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Welcome to The Visible Embryo, a comprehensive educational resource on human development from conception to birth.

The Visible Embryo provides visual references for changes in fetal development throughout pregnancy and can be navigated via fetal development or maternal changes.

The National Institutes of Child Health and Human Development awarded Phase I and Phase II Small Business Innovative Research Grants to develop The Visible Embryo. Initally designed to evaluate the internet as a teaching tool for first year medical students, The Visible Embryo is linked to over 600 educational institutions and is viewed by more than ' million visitors each month.


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Pregnancy Timeline by SemestersFemale Reproductive SystemFertilizationThe Appearance of SomitesFirst TrimesterSecond TrimesterThird TrimesterFetal liver is producing blood cellsHead may position into pelvisBrain convolutions beginFull TermWhite fat begins to be madeWhite fat begins to be madeHead may position into pelvisImmune system beginningImmune system beginningPeriod of rapid brain growthBrain convolutions beginLungs begin to produce surfactantSensory brain waves begin to activateSensory brain waves begin to activateInner Ear Bones HardenBone marrow starts making blood cellsBone marrow starts making blood cellsBrown fat surrounds lymphatic systemFetal sexual organs visibleFinger and toe prints appearFinger and toe prints appearHeartbeat can be detectedHeartbeat can be detectedBasic Brain Structure in PlaceThe Appearance of SomitesFirst Detectable Brain WavesA Four Chambered HeartBeginning Cerebral HemispheresEnd of Embryonic PeriodEnd of Embryonic PeriodFirst Thin Layer of Skin AppearsThird TrimesterDevelopmental Timeline
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May 10, 2012--------News Archive Return to: News Alerts


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Not Enough Known About Prescription Drug Use in Pregnancy

Prescription drug use during pregnancy is prevalent, however, not enough is known about the adverse effects they may have on the developing fetus

According to a new review by academics at the UCL Institute of Child Health, and published in The Obstetrician & Gynaecologist (TOG) today, a majority of women take prescriptions for pregnancy-related complaints and minor infections in pregnancy. However, a small proportion of pregnant women receive medication for treatment of chronic diseases such as asthma, depression or hypertension as well.

With the prevalence of congenital malformations estimated at 2–3% of all births, approximately 1% are considered attributable to prescription drug use during pregnancy, states the review.

Two common groups of drugs, anti-epileptics and antidepressants are explored in the review.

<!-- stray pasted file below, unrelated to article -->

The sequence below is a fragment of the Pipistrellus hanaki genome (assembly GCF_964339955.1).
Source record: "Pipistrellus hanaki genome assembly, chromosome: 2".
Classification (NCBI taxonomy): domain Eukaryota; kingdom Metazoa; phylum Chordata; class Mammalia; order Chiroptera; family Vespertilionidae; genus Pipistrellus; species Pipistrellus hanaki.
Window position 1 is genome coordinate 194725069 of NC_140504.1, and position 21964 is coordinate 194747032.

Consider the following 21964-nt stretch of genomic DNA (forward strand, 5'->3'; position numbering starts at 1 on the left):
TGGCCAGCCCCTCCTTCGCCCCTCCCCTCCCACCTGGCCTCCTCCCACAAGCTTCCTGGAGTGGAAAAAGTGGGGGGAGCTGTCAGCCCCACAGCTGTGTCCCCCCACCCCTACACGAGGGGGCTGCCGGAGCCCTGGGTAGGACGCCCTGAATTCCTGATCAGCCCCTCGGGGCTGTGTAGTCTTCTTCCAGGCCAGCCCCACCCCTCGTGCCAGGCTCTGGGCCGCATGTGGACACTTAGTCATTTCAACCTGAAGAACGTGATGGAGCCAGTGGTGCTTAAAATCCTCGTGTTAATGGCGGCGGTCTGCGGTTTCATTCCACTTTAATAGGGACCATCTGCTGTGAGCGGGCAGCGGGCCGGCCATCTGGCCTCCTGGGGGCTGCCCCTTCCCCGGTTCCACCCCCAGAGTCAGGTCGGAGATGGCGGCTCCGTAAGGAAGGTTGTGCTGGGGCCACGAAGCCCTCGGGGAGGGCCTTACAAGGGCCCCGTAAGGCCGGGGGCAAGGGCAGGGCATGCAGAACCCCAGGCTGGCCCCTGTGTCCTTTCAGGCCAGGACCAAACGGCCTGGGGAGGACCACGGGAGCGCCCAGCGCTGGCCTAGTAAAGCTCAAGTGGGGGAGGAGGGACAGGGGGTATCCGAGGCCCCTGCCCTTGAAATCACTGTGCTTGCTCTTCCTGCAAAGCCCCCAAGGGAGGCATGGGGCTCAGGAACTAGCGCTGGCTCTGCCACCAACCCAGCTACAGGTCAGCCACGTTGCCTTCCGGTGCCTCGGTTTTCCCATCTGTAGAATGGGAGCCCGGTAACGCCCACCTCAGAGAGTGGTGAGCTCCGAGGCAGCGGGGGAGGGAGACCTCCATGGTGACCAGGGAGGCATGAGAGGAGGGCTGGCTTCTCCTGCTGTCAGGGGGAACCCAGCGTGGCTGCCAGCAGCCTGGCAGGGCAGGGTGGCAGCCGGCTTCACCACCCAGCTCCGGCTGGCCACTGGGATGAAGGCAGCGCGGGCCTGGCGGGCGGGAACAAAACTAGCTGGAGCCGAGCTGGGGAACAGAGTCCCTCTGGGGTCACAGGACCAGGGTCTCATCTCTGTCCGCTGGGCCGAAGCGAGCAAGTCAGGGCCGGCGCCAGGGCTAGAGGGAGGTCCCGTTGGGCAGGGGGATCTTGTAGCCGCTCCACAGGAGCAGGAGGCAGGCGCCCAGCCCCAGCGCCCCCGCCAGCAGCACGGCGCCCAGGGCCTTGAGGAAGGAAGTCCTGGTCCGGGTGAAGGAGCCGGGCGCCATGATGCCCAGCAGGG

Anti-epileptic drugs (AEDs) are the most studied group of drugs in pregnancy, with an estimated 1 in 250 pregnancies exposed.

National Institute for Health and Clinical Excellence (NICE) guidelines state that it is not possible to comment on the risks of physical abnormalities from the drugs in view of the limited data available.

The review also looks at preliminary data collated from the UK Epilepsy and Pregnancy Register which found that the risk of congenital malformations with the use of one AED was 3.7% (n = 2598), compared with 6.0% (n = 770) in those women taking two or more AEDs.

Up to 4% of women use antidepressants during pregnancy, with 2.3% taking selective serotonin reuptake inhibitors (SSRIs).

A large birth defect registry study found no association between maternal SSRI use and cardiac malformations. However, the review states that antidepressant use in late pregnancy is associated with neonatal complications such as premature birth, feeding problems, respiratory distress syndrome, endocrine and metabolic disorders and temperature regulation disorders.

The review concludes that our evidence base for using prescription drugs in pregnancy remains limited and that drug companies do not recruit pregnant women to their clinical trials unless the drug in question is aimed at pregnancy-related disease.

“Many pregnant women use prescription drugs, however, the risk to the fetus remains unknown," says Dr Alastair Sutcliffe, Senior Lecturer in Child Health at UCL Institute of Child Health and co-author of the review.

“Pregnant women are excluded from clinical trials which means when new drugs are released there is almost no information on their safety and efficacy in pregnancy.”

Jason Waugh, TOG’s Editor–in-Chief, says: “The maternal physiological changes that occur during pregnancy can alter what the body does to the drug in some cases. More research is needed into the fetal effects of some drugs as there are big gaps in our knowledge."

Original article: http://www.rcog.org.uk/news/tog-release-not-enough-known-about-prescription-drug-use-pregnancy-say-experts